What does it mean to human? I recall asking myself this very question one hour into the two hour line-up to see that elusive creature, half-human half-amphibian, Ariel, who seemed to be so important to my daughter a few years back at Disney World. To become human, many of us recall growing up and then reading to our children and grandchildren stories by Hans Christian Anderson, where the little mermaid had to give up her tail for legs, causing her terrible pain whenever she walked or danced (can you imagine how she would have fared at her bat mitzvah party!). She was told however by the Sea Witch that granted her wish that she would look beautiful and dance better than ever – perhaps a feminist critique of the exaggerated expectations women face. Young women the world over are looking for a different narrative than the one embedded in their fairy tales of youth, like sixteen year old, Lorde from New Zealand, whose pop ditty declares”

And we’ll never be royals/It don’t run in our blood,/that kind of lux just ain’t for us./We crave a different kind of buzz.

If we are at least as honest Lorde, however, we must admit at some point that Disney’s “Little Mermaid” never dared to redress Ariel’s terrible pain. Cleaning up the messy parts of the story and creating a happy ending for the whole family is what we expect from familiar fairy tales; but how does it affect our children’s self-conception as they grow older and encounter the messiness of life? One way to counter this approach is found in a new series of illustrations from Israel, entitled The Trials of Disney Princessdom by illustrator Rayut Siman Tov.  It may not appeal to everyone, but Siman Tov is on to something here.  By daring to “de-Disney-ify” the figure of the princesses, Siman Tov’s illustrations include: Ariel, the little mermaid with a pimple on her forehead; Snow White scarfing down a burger while her birdies offer an apple; Princess Jasmine from Aladdin threading off facial hair, and Cinderella healing her callused feet caused by glass slippers. Siman Tov wants us to challenge our limitations, and rethink what it actually means to be a ‘princess’ (or a prince for that matter). Judaism reminds us time and time again that respond to our human calling we must always remember we are quasi-royal—royal only insofar as we are the children of the royal family. I discovered this in my recent book, Mystical Vertigo, while translating the remarkable Hebrew poetry of Tamar Elad-Appelbaum. She writes her own contemporary parable of what it means to be a spiritual seeker through the parable of what is means:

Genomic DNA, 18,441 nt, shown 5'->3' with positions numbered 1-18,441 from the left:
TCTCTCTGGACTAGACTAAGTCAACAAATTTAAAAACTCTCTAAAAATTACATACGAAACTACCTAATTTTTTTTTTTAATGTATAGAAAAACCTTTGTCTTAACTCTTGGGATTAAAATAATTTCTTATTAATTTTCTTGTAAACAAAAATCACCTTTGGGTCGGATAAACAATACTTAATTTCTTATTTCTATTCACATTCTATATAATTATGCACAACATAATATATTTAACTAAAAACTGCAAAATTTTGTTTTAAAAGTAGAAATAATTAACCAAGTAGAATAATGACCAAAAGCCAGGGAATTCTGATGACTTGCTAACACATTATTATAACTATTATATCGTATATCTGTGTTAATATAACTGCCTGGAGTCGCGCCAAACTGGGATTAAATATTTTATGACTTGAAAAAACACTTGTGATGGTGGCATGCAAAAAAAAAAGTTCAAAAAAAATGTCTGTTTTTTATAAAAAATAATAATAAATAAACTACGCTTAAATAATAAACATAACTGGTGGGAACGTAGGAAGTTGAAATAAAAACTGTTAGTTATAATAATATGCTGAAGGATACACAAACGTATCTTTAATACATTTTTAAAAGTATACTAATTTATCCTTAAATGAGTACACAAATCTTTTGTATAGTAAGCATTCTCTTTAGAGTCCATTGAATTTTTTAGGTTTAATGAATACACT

…to be likened/To a queen who had many words/And who took them from the house and left them in the outer room./Those same words had their own palace/And they would go out from themselves and come into it/And they would put patches of secrecy on their mouths. (Mystical Vertigo, p. 200)

Israeli poets like Tamar are attempting to remove the secret patches that keep the power of words hidden from our spiritual journeying. Too often our ability to express that yearning remains in exile or in some other hidden form. When we recognize that life’s journey is about rediscovering our royal lineage, then we can make space again for our eternal connection to the ultimate Sovereign of the Universe. Sometimes the wake-up call happens on Purim, other times it happens when we are reading stories to our children before bed. The times are a changin’, and we all owe a great debt of thanks to the emerging counter-narrative with programs like It’s a Girl’s Thing and JewStu programs that listen to our childrens’ stories and more importantly, empower them with ways of embracing the deeper messages behind those stories—and at times, even daring to redraw the road-map to redemption. So the next time we are about to choose the costume, read the book, or line up at Disney World, let us be aware and ready to discuss the messages embedded in those moments that last a life time.  The stories we chose to tell and retell are an opportunity for us to rethink what it means to be human and how to redeem our royal lineage from falling into desuetude. In his renowned retelling of The Lost Princess, hasidic master, Reb Nahman of Bratzlav ends by alluding to how the chamberlain freed the Princess:

…and how he got her out of there, he did no relate. But in the end he succeeded.

Too often on the road to redemption, we give up. We must remain hopelessly hopeful and continue to remind ourselves, as much as our children, that redemption is a matter of the future close at hand. How we tell that story and sing that song matters deeply.